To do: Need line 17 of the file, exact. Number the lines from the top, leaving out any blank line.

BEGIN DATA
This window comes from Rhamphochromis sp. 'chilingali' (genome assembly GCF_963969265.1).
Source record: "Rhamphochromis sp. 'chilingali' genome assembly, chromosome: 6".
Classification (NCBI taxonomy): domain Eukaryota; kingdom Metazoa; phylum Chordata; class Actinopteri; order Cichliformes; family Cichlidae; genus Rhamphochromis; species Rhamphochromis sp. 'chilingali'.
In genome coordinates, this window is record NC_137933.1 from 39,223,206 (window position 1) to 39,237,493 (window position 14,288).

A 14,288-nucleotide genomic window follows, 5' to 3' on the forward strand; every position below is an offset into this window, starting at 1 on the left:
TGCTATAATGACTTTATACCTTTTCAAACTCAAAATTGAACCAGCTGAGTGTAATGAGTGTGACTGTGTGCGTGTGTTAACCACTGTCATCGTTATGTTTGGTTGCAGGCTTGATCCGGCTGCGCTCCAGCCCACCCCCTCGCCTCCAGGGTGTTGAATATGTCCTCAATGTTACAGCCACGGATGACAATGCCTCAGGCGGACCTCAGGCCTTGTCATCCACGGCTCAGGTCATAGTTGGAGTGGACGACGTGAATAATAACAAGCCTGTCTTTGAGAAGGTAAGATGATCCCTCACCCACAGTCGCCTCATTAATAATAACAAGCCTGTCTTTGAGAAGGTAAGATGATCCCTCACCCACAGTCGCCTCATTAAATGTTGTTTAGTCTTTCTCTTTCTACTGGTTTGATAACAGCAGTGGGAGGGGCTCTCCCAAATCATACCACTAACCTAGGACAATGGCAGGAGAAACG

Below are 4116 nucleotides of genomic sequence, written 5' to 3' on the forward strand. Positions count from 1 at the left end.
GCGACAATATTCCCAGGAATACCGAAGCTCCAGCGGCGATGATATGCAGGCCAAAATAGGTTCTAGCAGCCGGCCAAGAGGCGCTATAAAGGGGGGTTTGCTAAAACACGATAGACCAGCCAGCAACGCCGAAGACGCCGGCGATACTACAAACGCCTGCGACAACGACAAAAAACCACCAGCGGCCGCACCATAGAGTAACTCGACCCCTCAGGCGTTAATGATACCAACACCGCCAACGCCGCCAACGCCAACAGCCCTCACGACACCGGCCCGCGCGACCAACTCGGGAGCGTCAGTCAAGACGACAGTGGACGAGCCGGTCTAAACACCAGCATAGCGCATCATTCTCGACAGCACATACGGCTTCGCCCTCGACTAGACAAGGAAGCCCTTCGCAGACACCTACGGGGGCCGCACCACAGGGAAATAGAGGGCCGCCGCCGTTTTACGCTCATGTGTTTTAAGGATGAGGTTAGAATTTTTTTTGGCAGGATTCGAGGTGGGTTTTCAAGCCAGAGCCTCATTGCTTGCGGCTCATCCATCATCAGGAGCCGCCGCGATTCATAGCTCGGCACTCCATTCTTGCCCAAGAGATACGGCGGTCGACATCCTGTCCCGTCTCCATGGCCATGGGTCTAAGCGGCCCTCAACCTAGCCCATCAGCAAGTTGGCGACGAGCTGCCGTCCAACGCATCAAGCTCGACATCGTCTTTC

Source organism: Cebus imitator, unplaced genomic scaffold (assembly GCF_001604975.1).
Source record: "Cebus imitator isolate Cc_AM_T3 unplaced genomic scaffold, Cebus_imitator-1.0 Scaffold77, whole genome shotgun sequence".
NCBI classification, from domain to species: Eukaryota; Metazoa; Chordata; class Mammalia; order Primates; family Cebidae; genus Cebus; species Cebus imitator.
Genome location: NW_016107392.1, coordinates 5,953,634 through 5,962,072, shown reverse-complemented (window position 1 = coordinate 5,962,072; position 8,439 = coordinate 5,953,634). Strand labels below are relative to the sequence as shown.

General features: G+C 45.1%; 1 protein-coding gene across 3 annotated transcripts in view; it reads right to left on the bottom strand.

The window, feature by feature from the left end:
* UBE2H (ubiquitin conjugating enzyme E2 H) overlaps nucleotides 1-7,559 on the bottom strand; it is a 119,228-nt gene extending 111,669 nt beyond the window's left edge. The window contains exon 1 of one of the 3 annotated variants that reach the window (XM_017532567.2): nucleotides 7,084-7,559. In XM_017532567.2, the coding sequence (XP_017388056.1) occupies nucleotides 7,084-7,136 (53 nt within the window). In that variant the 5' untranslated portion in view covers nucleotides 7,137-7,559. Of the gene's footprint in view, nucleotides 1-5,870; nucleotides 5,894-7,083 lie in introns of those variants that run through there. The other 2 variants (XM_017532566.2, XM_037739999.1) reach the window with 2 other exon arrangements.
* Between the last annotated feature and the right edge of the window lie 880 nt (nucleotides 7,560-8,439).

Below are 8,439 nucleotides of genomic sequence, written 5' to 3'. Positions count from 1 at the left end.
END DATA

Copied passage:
Below are 8,439 nucleotides of genomic sequence, written 5' to 3'. Positions count from 1 at the left end.